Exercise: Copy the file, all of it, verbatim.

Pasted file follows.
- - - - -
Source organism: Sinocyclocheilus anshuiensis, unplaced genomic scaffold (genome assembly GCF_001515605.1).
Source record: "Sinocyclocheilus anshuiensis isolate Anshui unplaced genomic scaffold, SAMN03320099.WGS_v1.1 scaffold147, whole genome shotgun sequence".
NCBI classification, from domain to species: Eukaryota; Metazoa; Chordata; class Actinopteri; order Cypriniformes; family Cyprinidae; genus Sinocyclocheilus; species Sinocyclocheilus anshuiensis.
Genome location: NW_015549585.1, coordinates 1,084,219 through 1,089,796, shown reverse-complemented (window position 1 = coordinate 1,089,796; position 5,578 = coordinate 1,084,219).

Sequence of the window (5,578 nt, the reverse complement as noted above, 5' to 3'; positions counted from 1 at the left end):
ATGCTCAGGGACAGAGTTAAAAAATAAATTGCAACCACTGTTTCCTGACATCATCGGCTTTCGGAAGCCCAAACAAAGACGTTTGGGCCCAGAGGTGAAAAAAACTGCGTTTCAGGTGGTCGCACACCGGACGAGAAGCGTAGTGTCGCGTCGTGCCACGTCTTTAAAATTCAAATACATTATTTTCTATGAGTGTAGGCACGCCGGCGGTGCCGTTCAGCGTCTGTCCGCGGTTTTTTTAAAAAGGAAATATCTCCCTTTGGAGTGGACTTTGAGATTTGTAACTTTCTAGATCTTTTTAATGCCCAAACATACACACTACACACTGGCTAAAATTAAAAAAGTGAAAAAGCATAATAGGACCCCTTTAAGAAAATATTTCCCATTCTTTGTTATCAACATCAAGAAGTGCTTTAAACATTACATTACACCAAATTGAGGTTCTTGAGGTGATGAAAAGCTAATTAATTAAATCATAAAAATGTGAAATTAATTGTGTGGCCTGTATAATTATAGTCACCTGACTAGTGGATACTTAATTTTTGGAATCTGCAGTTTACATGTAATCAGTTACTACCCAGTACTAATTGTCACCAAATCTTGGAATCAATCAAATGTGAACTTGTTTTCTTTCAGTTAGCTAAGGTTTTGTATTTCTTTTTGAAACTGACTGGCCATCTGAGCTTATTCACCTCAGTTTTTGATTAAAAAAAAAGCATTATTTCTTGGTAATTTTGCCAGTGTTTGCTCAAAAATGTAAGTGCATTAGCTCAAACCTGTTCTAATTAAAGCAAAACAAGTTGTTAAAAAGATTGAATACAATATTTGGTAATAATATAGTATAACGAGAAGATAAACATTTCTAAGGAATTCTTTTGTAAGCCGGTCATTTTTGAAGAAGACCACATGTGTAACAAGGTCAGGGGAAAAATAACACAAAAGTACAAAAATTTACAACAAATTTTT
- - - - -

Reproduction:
Source organism: Sinocyclocheilus anshuiensis, unplaced genomic scaffold (genome assembly GCF_001515605.1).
Source record: "Sinocyclocheilus anshuiensis isolate Anshui unplaced genomic scaffold, SAMN03320099.WGS_v1.1 scaffold147, whole genome shotgun sequence".
NCBI classification, from domain to species: Eukaryota; Metazoa; Chordata; class Actinopteri; order Cypriniformes; family Cyprinidae; genus Sinocyclocheilus; species Sinocyclocheilus anshuiensis.
Genome location: NW_015549585.1, coordinates 1,084,219 through 1,089,796, shown reverse-complemented (window position 1 = coordinate 1,089,796; position 5,578 = coordinate 1,084,219).

Sequence of the window (5,578 nt, the reverse complement as noted above, 5' to 3'; positions counted from 1 at the left end):
ATGCTCAGGGACAGAGTTAAAAAATAAATTGCAACCACTGTTTCCTGACATCATCGGCTTTCGGAAGCCCAAACAAAGACGTTTGGGCCCAGAGGTGAAAAAAACTGCGTTTCAGGTGGTCGCACACCGGACGAGAAGCGTAGTGTCGCGTCGTGCCACGTCTTTAAAATTCAAATACATTATTTTCTATGAGTGTAGGCACGCCGGCGGTGCCGTTCAGCGTCTGTCCGCGGTTTTTTTAAAAAGGAAATATCTCCCTTTGGAGTGGACTTTGAGATTTGTAACTTTCTAGATCTTTTTAATGCCCAAACATACACACTACACACTGGCTAAAATTAAAAAAGTGAAAAAGCATAATAGGACCCCTTTAAGAAAATATTTCCCATTCTTTGTTATCAACATCAAGAAGTGCTTTAAACATTACATTACACCAAATTGAGGTTCTTGAGGTGATGAAAAGCTAATTAATTAAATCATAAAAATGTGAAATTAATTGTGTGGCCTGTATAATTATAGTCACCTGACTAGTGGATACTTAATTTTTGGAATCTGCAGTTTACATGTAATCAGTTACTACCCAGTACTAATTGTCACCAAATCTTGGAATCAATCAAATGTGAACTTGTTTTCTTTCAGTTAGCTAAGGTTTTGTATTTCTTTTTGAAACTGACTGGCCATCTGAGCTTATTCACCTCAGTTTTTGATTAAAAAAAAAGCATTATTTCTTGGTAATTTTGCCAGTGTTTGCTCAAAAATGTAAGTGCATTAGCTCAAACCTGTTCTAATTAAAGCAAAACAAGTTGTTAAAAAGATTGAATACAATATTTGGTAATAATATAGTATAACGAGAAGATAAACATTTCTAAGGAATTCTTTTGTAAGCCGGTCATTTTTGAAGAAGACCACATGTGTAACAAGGTCAGGGGAAAAATAACACAAAAGTACAAAAATTTACAACAAATTTTT